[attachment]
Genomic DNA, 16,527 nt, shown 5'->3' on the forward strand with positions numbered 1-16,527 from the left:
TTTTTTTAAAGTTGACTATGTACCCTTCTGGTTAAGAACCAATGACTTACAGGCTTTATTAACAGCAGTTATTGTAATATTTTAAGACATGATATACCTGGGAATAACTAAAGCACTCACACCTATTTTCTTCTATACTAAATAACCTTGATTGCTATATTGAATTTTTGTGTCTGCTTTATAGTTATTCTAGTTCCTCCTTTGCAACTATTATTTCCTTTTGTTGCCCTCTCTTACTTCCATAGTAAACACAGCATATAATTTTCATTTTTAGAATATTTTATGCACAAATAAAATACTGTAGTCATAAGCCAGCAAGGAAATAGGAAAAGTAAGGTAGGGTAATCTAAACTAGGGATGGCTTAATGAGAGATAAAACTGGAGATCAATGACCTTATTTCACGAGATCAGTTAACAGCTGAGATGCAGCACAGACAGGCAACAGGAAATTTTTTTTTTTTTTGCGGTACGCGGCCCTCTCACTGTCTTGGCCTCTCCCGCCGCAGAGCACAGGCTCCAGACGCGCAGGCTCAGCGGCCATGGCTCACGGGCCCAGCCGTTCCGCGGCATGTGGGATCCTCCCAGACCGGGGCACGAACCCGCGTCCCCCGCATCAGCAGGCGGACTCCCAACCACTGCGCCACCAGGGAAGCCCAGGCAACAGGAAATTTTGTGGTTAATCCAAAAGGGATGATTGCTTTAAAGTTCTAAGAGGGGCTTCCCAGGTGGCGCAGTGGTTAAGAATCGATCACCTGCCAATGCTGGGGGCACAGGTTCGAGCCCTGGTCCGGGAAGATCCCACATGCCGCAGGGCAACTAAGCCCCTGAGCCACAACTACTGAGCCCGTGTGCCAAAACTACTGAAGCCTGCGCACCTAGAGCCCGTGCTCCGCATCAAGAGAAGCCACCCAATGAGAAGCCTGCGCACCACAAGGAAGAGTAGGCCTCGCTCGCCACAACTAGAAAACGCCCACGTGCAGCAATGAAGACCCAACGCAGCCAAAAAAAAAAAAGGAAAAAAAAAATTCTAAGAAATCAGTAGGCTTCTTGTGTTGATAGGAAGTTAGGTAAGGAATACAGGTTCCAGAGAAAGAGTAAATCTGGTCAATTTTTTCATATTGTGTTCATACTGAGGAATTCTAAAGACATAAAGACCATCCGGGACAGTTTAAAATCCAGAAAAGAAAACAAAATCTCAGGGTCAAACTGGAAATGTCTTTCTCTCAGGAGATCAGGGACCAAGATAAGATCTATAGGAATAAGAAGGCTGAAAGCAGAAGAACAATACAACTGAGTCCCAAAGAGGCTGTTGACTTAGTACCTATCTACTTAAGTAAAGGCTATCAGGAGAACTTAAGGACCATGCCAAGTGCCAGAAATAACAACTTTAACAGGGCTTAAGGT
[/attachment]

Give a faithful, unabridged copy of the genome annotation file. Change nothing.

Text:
Genomic DNA, 16,527 nt, shown 5'->3' on the forward strand with positions numbered 1-16,527 from the left:
TTTTTTTAAAGTTGACTATGTACCCTTCTGGTTAAGAACCAATGACTTACAGGCTTTATTAACAGCAGTTATTGTAATATTTTAAGACATGATATACCTGGGAATAACTAAAGCACTCACACCTATTTTCTTCTATACTAAATAACCTTGATTGCTATATTGAATTTTTGTGTCTGCTTTATAGTTATTCTAGTTCCTCCTTTGCAACTATTATTTCCTTTTGTTGCCCTCTCTTACTTCCATAGTAAACACAGCATATAATTTTCATTTTTAGAATATTTTATGCACAAATAAAATACTGTAGTCATAAGCCAGCAAGGAAATAGGAAAAGTAAGGTAGGGTAATCTAAACTAGGGATGGCTTAATGAGAGATAAAACTGGAGATCAATGACCTTATTTCACGAGATCAGTTAACAGCTGAGATGCAGCACAGACAGGCAACAGGAAATTTTTTTTTTTTTTGCGGTACGCGGCCCTCTCACTGTCTTGGCCTCTCCCGCCGCAGAGCACAGGCTCCAGACGCGCAGGCTCAGCGGCCATGGCTCACGGGCCCAGCCGTTCCGCGGCATGTGGGATCCTCCCAGACCGGGGCACGAACCCGCGTCCCCCGCATCAGCAGGCGGACTCCCAACCACTGCGCCACCAGGGAAGCCCAGGCAACAGGAAATTTTGTGGTTAATCCAAAAGGGATGATTGCTTTAAAGTTCTAAGAGGGGCTTCCCAGGTGGCGCAGTGGTTAAGAATCGATCACCTGCCAATGCTGGGGGCACAGGTTCGAGCCCTGGTCCGGGAAGATCCCACATGCCGCAGGGCAACTAAGCCCCTGAGCCACAACTACTGAGCCCGTGTGCCAAAACTACTGAAGCCTGCGCACCTAGAGCCCGTGCTCCGCATCAAGAGAAGCCACCCAATGAGAAGCCTGCGCACCACAAGGAAGAGTAGGCCTCGCTCGCCACAACTAGAAAACGCCCACGTGCAGCAATGAAGACCCAACGCAGCCAAAAAAAAAAAAGGAAAAAAAAAATTCTAAGAAATCAGTAGGCTTCTTGTGTTGATAGGAAGTTAGGTAAGGAATACAGGTTCCAGAGAAAGAGTAAATCTGGTCAATTTTTTCATATTGTGTTCATACTGAGGAATTCTAAAGACATAAAGACCATCCGGGACAGTTTAAAATCCAGAAAAGAAAACAAAATCTCAGGGTCAAACTGGAAATGTCTTTCTCTCAGGAGATCAGGGACCAAGATAAGATCTATAGGAATAAGAAGGCTGAAAGCAGAAGAACAATACAACTGAGTCCCAAAGAGGCTGTTGACTTAGTACCTATCTACTTAAGTAAAGGCTATCAGGAGAACTTAAGGACCATGCCAAGTGCCAGAAATAACAACTTTAACAGGGCTTAAGGT